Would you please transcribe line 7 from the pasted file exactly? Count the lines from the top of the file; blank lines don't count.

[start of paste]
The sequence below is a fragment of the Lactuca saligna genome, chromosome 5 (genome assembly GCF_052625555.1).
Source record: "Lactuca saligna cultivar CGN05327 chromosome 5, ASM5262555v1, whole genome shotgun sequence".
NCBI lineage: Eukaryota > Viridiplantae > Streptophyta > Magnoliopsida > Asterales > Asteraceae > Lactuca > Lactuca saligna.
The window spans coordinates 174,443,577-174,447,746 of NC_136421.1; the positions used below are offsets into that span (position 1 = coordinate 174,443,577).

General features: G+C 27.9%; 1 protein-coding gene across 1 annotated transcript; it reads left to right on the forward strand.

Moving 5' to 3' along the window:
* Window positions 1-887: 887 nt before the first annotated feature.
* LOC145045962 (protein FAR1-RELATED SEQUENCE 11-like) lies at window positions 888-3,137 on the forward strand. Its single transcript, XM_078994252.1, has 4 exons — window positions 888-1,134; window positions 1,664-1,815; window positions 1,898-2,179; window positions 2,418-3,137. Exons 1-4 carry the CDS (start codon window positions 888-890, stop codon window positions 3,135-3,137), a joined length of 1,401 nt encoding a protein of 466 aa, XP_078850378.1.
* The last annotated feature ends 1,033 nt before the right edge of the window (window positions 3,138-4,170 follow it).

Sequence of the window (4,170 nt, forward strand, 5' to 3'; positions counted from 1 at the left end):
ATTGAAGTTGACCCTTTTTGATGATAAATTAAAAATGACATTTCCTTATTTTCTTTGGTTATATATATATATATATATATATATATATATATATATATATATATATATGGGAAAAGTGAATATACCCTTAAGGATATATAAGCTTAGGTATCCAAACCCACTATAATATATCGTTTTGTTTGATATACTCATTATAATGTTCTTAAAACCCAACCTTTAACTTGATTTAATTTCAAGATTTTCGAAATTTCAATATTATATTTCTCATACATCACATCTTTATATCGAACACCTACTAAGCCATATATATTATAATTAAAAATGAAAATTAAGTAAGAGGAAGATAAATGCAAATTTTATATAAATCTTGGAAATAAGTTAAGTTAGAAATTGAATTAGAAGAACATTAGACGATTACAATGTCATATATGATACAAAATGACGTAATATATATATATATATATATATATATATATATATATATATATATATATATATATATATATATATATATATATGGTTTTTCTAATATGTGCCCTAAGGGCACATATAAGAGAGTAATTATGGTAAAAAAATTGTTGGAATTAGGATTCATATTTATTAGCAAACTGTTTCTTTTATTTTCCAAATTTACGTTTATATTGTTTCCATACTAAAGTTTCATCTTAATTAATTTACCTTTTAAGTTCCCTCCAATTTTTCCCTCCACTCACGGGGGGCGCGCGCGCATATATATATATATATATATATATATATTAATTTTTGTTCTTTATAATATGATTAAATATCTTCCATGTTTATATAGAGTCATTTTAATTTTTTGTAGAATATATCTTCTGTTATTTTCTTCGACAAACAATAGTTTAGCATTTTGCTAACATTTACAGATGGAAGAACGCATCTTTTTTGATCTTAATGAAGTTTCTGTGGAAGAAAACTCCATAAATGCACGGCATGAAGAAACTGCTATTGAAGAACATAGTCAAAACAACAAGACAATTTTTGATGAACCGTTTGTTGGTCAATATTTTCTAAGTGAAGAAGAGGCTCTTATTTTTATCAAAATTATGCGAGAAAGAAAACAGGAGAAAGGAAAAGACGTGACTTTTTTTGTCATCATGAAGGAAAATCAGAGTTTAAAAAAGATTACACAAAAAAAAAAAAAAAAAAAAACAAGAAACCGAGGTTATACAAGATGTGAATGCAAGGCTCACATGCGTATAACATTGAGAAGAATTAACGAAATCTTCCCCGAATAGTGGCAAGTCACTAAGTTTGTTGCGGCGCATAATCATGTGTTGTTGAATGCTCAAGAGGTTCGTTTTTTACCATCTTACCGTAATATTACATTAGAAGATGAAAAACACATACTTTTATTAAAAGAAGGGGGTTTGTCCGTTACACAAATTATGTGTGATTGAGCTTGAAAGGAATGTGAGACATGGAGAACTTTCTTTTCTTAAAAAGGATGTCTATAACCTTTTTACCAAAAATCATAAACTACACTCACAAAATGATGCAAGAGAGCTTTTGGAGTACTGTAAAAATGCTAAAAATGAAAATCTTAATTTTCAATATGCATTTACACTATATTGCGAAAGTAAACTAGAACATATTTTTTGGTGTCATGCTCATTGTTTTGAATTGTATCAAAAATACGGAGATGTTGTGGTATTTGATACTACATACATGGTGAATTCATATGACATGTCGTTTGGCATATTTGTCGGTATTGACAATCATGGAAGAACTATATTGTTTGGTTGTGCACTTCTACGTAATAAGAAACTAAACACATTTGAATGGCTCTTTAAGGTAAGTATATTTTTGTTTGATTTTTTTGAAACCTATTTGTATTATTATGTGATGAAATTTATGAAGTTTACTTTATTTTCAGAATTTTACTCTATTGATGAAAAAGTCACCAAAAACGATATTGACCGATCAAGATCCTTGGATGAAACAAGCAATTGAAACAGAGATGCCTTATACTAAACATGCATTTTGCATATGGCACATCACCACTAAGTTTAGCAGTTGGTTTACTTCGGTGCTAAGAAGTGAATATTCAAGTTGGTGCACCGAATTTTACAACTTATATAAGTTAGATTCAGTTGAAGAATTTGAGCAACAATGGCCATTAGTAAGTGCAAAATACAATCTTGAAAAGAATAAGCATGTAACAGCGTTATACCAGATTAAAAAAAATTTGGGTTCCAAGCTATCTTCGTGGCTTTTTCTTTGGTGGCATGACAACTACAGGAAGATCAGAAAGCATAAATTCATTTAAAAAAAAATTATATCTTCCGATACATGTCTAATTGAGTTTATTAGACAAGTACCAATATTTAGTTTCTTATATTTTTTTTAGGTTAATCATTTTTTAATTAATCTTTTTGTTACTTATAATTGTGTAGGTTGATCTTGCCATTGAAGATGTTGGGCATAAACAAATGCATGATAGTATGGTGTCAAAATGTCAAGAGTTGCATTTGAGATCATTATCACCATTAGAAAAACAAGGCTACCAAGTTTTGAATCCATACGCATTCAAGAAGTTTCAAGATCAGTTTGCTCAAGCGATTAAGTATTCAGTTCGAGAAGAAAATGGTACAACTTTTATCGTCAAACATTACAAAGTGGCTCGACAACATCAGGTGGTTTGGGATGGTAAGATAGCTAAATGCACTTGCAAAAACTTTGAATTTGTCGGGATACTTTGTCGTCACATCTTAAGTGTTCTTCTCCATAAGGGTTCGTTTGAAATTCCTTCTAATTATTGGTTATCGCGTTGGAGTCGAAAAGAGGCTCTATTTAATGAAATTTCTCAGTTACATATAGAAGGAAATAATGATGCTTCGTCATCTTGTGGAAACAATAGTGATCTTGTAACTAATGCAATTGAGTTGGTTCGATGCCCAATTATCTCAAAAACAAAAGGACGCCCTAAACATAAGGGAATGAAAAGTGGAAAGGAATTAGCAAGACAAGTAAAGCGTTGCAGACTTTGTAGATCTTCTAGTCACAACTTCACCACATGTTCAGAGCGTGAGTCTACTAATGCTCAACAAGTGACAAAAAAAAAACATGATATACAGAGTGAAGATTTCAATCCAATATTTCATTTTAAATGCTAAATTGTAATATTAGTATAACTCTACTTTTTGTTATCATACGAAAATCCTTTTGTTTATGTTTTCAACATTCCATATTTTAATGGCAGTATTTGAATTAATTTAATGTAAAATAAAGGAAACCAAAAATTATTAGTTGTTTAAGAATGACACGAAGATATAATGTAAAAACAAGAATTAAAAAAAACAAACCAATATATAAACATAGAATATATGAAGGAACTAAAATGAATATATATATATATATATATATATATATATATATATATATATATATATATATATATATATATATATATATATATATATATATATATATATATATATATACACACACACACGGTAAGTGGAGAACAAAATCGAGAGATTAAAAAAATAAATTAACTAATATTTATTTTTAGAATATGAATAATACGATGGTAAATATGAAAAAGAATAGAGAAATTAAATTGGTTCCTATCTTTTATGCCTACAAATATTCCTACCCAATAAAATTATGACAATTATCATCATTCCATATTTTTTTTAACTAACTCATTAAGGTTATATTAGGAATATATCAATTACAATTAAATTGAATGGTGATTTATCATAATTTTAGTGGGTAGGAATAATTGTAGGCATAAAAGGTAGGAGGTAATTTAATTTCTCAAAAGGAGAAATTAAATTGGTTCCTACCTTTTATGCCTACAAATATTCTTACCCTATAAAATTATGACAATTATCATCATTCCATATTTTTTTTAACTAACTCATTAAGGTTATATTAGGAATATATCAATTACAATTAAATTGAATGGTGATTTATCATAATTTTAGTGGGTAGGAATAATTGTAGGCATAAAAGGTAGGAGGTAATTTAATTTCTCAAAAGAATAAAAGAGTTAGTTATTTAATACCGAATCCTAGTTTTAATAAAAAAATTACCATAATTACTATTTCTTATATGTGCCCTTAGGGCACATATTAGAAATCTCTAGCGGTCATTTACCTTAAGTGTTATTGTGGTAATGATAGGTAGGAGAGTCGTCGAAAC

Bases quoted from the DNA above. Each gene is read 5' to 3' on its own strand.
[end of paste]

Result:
* Window positions 1-887: 887 nt before the first annotated feature.